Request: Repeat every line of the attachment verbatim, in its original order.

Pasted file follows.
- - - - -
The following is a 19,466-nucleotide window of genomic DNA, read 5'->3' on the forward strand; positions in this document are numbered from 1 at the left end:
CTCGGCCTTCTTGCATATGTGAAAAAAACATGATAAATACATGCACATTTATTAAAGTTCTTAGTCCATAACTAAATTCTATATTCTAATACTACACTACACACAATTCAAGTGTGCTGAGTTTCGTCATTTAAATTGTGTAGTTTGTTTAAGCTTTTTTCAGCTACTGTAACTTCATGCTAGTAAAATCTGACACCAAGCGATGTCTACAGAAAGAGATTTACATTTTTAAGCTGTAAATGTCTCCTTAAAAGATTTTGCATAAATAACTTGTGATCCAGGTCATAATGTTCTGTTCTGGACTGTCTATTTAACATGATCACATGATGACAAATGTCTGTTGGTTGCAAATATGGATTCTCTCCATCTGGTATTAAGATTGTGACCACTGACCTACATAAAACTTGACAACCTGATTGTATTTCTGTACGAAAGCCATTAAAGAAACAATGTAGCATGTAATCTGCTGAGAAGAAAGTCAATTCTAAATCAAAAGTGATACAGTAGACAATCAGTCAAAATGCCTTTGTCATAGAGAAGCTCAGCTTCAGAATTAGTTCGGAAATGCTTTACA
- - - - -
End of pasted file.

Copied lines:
The following is a 19,466-nucleotide window of genomic DNA, read 5'->3' on the forward strand; positions in this document are numbered from 1 at the left end:
CTCGGCCTTCTTGCATATGTGAAAAAAACATGATAAATACATGCACATTTATTAAAGTTCTTAGTCCATAACTAAATTCTATATTCTAATACTACACTACACACAATTCAAGTGTGCTGAGTTTCGTCATTTAAATTGTGTAGTTTGTTTAAGCTTTTTTCAGCTACTGTAACTTCATGCTAGTAAAATCTGACACCAAGCGATGTCTACAGAAAGAGATTTACATTTTTAAGCTGTAAATGTCTCCTTAAAAGATTTTGCATAAATAACTTGTGATCCAGGTCATAATGTTCTGTTCTGGACTGTCTATTTAACATGATCACATGATGACAAATGTCTGTTGGTTGCAAATATGGATTCTCTCCATCTGGTATTAAGATTGTGACCACTGACCTACATAAAACTTGACAACCTGATTGTATTTCTGTACGAAAGCCATTAAAGAAACAATGTAGCATGTAATCTGCTGAGAAGAAAGTCAATTCTAAATCAAAAGTGATACAGTAGACAATCAGTCAAAATGCCTTTGTCATAGAGAAGCTCAGCTTCAGAATTAGTTCGGAAATGCTTTACA